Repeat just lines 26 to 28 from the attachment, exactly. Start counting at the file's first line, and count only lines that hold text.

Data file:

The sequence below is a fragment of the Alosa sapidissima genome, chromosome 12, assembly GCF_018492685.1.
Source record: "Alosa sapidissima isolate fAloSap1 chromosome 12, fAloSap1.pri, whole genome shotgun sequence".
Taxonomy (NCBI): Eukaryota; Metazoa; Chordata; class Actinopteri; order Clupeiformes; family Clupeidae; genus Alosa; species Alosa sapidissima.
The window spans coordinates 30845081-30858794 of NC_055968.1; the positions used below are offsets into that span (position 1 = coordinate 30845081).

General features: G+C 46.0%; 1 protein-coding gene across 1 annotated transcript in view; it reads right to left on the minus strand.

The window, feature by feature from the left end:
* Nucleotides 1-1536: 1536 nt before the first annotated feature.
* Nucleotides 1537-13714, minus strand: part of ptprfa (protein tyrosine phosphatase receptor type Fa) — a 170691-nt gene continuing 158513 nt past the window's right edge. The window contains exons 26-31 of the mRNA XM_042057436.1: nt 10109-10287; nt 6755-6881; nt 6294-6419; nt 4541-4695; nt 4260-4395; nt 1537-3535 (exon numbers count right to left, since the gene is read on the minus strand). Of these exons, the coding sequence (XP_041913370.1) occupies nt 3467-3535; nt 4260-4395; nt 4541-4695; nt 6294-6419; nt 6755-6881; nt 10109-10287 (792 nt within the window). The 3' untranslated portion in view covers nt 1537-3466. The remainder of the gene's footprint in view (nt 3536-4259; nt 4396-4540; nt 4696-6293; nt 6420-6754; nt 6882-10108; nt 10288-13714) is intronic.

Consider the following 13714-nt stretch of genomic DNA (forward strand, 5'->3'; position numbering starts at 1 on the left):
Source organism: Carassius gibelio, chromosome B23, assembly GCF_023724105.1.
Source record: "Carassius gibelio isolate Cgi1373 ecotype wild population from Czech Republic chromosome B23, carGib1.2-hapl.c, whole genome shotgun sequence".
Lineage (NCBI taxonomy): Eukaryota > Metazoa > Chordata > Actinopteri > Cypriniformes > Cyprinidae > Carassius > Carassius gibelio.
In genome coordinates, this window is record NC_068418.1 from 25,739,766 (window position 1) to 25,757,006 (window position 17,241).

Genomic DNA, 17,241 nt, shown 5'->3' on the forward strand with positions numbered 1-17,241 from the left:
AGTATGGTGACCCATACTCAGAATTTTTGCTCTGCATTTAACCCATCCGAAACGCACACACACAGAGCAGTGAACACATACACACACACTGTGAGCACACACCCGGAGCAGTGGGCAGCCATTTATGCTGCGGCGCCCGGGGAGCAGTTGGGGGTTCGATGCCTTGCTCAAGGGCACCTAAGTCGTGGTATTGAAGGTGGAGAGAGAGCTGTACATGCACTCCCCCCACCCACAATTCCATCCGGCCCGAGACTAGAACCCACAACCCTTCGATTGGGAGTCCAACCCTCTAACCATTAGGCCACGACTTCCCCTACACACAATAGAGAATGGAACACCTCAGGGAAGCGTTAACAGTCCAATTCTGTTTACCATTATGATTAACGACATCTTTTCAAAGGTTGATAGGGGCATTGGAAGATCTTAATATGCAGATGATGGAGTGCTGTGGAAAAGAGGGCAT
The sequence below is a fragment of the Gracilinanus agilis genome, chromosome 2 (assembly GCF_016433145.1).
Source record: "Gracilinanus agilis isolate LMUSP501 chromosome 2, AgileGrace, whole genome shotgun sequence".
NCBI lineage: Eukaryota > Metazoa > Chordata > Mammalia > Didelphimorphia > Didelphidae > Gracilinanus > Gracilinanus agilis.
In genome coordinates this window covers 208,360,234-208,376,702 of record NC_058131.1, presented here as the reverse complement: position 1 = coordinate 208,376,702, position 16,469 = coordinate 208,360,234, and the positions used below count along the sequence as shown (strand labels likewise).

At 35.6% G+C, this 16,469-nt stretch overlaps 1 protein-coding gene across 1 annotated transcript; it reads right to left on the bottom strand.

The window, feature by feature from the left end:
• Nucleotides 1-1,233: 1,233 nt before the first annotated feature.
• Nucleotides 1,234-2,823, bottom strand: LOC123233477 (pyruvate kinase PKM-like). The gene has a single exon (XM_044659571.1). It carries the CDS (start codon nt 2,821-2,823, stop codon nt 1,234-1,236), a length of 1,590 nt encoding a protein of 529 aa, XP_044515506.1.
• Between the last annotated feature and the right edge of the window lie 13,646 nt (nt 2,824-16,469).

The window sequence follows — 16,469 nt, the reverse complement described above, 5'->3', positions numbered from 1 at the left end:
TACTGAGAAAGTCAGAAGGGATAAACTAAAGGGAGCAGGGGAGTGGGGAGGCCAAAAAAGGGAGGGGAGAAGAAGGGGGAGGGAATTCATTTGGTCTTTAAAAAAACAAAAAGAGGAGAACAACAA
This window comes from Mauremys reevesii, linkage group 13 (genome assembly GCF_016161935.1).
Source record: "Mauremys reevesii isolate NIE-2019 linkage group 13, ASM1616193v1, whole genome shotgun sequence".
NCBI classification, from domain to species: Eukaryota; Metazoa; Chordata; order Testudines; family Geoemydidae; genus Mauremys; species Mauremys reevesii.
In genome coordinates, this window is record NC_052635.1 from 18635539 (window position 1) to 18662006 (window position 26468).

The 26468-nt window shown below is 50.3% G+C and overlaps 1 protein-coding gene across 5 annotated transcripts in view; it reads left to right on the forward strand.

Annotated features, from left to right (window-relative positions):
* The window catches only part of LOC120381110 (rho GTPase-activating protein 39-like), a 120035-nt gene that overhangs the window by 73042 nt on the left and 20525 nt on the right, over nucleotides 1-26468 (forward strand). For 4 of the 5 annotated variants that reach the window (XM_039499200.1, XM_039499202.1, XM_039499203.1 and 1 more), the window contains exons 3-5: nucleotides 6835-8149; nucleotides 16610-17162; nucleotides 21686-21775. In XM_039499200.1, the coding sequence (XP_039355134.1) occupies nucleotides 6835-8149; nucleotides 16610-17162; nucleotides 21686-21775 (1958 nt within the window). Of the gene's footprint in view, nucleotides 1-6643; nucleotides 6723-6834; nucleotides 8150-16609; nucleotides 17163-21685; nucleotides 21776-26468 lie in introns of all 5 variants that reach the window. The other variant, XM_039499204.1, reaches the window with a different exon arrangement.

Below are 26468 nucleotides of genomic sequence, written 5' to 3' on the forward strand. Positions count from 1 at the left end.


TACTGAGAAAGTCAGAAGGGATAAACTAAAGGGAGCAGGGGAGTGGGGAGGCCAAAAAAGGGAGGGGAGAAGAAGGGGGAGGGAATTCATTTGGTCTTTAAAAAAACAAAAAGAGGAGAACAACAA
This window comes from Mauremys reevesii, linkage group 13 (genome assembly GCF_016161935.1).
Source record: "Mauremys reevesii isolate NIE-2019 linkage group 13, ASM1616193v1, whole genome shotgun sequence".